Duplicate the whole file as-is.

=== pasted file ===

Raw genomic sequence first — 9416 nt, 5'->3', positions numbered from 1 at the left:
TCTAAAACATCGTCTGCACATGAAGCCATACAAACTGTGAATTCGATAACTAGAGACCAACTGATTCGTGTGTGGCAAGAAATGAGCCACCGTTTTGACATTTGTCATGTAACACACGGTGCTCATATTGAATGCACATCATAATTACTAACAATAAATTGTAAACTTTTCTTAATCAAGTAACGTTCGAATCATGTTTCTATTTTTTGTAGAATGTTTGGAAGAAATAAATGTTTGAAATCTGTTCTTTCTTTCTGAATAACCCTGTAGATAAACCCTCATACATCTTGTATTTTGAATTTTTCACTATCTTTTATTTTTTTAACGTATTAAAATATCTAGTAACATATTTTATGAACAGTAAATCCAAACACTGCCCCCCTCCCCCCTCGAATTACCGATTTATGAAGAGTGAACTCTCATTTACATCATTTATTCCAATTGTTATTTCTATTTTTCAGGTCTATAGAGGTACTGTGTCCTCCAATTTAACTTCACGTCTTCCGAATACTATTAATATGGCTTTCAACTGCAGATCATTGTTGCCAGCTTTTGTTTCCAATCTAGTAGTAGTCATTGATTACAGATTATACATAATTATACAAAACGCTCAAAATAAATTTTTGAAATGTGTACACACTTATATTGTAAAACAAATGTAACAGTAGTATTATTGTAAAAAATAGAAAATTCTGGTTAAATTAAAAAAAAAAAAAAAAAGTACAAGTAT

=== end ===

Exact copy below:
Raw genomic sequence first — 9416 nt, 5'->3', positions numbered from 1 at the left:
TCTAAAACATCGTCTGCACATGAAGCCATACAAACTGTGAATTCGATAACTAGAGACCAACTGATTCGTGTGTGGCAAGAAATGAGCCACCGTTTTGACATTTGTCATGTAACACACGGTGCTCATATTGAATGCACATCATAATTACTAACAATAAATTGTAAACTTTTCTTAATCAAGTAACGTTCGAATCATGTTTCTATTTTTTGTAGAATGTTTGGAAGAAATAAATGTTTGAAATCTGTTCTTTCTTTCTGAATAACCCTGTAGATAAACCCTCATACATCTTGTATTTTGAATTTTTCACTATCTTTTATTTTTTTAACGTATTAAAATATCTAGTAACATATTTTATGAACAGTAAATCCAAACACTGCCCCCCTCCCCCCTCGAATTACCGATTTATGAAGAGTGAACTCTCATTTACATCATTTATTCCAATTGTTATTTCTATTTTTCAGGTCTATAGAGGTACTGTGTCCTCCAATTTAACTTCACGTCTTCCGAATACTATTAATATGGCTTTCAACTGCAGATCATTGTTGCCAGCTTTTGTTTCCAATCTAGTAGTAGTCATTGATTACAGATTATACATAATTATACAAAACGCTCAAAATAAATTTTTGAAATGTGTACACACTTATATTGTAAAACAAATGTAACAGTAGTATTATTGTAAAAAATAGAAAATTCTGGTTAAATTAAAAAAAAAAAAAAAAAGTACAAGTAT